Alexandrias 9th grade students may have felt like T.C. Williams Titans all along, even though, technically, they were not. This will change February 2.
That is when the Minnie Howard School, the citys 9th grade center, officially becomes a campus of T.C. Williams High School, making all of its students full-fledged Titans in the process.
The change, proposed by ACPS Superintendent Morton Sherman, became official Monday night following a unanimous vote by the School Board and takes effect with the start of the second semester.
Thereafter, Minnie Howard will be known as T.C. Williams High School, Minnie Howard Campus.
The merger, though neatly timed, is meant to impact course and program scheduling for the next school year, not the current one, and should require no additional funding, Sherman said.
This would help us actually be more efficient and might save money. Rather than replicating courses at Minnie Howard and at the high school, we might be able to have kids who are in small sections here and send them to the high school instead, Sherman said.
In 1993, the city established Minnie Howard as the 9th grade school the T.C. Williams campus was for grades 10-12 only as the place where students matriculating through the citys middle schools would meet before heading onto the high school.
Some administrative reorganization will accompany the change, with some officials changing titles and even buildings.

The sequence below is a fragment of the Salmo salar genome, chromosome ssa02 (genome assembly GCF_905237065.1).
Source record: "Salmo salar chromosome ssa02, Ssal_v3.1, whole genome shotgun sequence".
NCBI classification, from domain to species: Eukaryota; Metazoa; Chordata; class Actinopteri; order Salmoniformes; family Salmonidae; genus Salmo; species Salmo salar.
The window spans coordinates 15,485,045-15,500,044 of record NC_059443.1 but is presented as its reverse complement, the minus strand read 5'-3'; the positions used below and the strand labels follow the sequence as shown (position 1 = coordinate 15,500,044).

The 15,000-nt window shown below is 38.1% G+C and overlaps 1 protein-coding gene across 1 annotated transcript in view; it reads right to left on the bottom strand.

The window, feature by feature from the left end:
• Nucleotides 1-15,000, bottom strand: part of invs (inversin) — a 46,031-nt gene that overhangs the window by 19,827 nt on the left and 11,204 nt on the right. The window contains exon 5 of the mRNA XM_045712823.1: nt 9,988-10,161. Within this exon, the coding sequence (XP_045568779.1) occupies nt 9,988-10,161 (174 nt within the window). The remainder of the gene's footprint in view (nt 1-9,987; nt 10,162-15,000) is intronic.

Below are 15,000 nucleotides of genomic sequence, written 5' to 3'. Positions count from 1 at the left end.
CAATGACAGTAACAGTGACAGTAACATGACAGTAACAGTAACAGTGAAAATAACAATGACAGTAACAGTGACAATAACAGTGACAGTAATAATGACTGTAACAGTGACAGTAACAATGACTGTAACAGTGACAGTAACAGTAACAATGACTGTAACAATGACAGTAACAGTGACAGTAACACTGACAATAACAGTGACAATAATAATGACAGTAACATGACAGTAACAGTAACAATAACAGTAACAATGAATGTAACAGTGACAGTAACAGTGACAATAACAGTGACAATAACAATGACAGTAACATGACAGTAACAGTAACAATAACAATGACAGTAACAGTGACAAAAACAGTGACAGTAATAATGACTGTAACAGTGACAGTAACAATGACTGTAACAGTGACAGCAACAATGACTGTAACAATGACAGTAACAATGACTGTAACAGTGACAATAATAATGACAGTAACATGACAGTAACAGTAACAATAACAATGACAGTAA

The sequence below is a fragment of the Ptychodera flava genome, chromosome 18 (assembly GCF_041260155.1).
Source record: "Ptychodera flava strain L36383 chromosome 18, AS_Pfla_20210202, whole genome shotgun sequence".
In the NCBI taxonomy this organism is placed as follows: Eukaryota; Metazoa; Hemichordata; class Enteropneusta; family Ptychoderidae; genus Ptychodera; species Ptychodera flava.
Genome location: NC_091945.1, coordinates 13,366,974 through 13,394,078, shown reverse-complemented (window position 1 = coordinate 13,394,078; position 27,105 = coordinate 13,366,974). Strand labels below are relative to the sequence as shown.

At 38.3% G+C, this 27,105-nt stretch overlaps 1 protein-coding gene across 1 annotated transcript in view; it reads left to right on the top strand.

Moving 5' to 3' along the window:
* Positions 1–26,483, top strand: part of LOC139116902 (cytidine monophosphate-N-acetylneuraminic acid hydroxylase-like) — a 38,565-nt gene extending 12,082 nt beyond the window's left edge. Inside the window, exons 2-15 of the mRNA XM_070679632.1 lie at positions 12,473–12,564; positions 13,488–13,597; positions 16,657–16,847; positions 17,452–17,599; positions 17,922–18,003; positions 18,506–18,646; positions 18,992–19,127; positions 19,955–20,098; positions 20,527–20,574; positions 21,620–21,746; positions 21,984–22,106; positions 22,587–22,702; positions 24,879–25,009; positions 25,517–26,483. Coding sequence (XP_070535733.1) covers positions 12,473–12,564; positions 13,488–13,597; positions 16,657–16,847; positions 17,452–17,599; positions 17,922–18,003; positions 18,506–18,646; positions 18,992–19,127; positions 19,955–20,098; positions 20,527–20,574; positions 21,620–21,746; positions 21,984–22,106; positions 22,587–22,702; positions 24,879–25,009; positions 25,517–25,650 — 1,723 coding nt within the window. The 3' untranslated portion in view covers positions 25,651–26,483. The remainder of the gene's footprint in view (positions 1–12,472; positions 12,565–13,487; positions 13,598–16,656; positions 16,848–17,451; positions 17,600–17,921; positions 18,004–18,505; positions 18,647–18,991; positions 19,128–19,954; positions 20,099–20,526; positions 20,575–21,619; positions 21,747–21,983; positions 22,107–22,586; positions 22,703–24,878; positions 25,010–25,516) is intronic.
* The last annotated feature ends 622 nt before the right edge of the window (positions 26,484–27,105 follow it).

Most notably, T.C. Williams Principal William Clendaniel becomes principal for both campuses and Minnie Howard Principal Grace Taylor moves to T.C. Williams as principal on special assignment. Taylors new post puts her in charge of several alternative programs for grades 9-12.
In the past, the two schools shared some ties but were not tied directly to one another.
Sherman compared one way that the two schools were tied before,
through athletics, to the way that the two schools will operate in the future, with regards to academics and other extracurricular programs.
Previously, gifted athletes were allowed to move up beyond the freshman programs to the junior varsity or varsity programs of T.C. Williams.[Athletics] is a good example of what the rest of the school should look like with academic programs and all the other activities that we offer, Sherman said. Minnie Howard has been this nice, secluded, supportive environment over here without strong connections and this should make that even better.
In a letter to the students families from both schools, Sherman wrote that the change will provide continuity and consistency for students as they progress, in addition to creating a more unified 9-12 secondary program that enhances teaching and learning for all students.
The perceived benefits of the merger inclusion in extracurricular activities and a more extensive, advanced set of course offerings were apparent to Minnie Howard students who, the day after the vote, seemed to be happy with the change.
Lucas Lemma, a 9th grade student, is looking forward to the prospect of being better informed about after-school happenings.
I think its a good idea, Lemma said, because we never really know when extracurricular activities are happening, so if it becomes one system it would be really great for us because then wed probably be more likely to know.
Lemma said that, had the change occurred before the current school year, he potentially would have joined more after-school clubs or enrolled in more advanced classes.
Another Minnie Howard student, Rosemary Plaze, agreed that it is a positive change, but lamented the fact that it is only taking place now. She said she would have been able to take several more advanced classes, including foreign language.
I was supposed to take French III this year, but its not offered at Minnie Howard, and so now if anyone like me wanted to take it they would be able to do so and not end up behind in French, Plaze said, before adding, I pretty much felt like a Titan before.